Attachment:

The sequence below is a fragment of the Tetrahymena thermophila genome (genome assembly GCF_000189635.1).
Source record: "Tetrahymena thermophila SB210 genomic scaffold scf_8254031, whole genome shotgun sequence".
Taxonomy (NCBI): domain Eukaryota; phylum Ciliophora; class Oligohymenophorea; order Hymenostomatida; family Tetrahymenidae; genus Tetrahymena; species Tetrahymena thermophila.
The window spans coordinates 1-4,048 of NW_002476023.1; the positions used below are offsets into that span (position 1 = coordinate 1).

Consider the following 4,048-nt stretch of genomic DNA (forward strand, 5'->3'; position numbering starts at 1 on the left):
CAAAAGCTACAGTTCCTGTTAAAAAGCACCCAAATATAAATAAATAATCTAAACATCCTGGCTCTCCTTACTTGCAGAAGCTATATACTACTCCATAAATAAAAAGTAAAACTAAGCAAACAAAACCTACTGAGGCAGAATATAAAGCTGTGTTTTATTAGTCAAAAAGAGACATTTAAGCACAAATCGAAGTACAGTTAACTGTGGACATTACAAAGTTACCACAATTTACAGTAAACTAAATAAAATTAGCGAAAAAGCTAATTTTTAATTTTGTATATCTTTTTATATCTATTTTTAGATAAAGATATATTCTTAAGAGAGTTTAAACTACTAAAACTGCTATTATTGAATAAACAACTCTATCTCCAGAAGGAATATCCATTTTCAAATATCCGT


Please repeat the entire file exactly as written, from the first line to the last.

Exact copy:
The sequence below is a fragment of the Tetrahymena thermophila genome (genome assembly GCF_000189635.1).
Source record: "Tetrahymena thermophila SB210 genomic scaffold scf_8254031, whole genome shotgun sequence".
Taxonomy (NCBI): domain Eukaryota; phylum Ciliophora; class Oligohymenophorea; order Hymenostomatida; family Tetrahymenidae; genus Tetrahymena; species Tetrahymena thermophila.
The window spans coordinates 1-4,048 of NW_002476023.1; the positions used below are offsets into that span (position 1 = coordinate 1).

Consider the following 4,048-nt stretch of genomic DNA (forward strand, 5'->3'; position numbering starts at 1 on the left):
CAAAAGCTACAGTTCCTGTTAAAAAGCACCCAAATATAAATAAATAATCTAAACATCCTGGCTCTCCTTACTTGCAGAAGCTATATACTACTCCATAAATAAAAAGTAAAACTAAGCAAACAAAACCTACTGAGGCAGAATATAAAGCTGTGTTTTATTAGTCAAAAAGAGACATTTAAGCACAAATCGAAGTACAGTTAACTGTGGACATTACAAAGTTACCACAATTTACAGTAAACTAAATAAAATTAGCGAAAAAGCTAATTTTTAATTTTGTATATCTTTTTATATCTATTTTTAGATAAAGATATATTCTTAAGAGAGTTTAAACTACTAAAACTGCTATTATTGAATAAACAACTCTATCTCCAGAAGGAATATCCATTTTCAAATATCCGT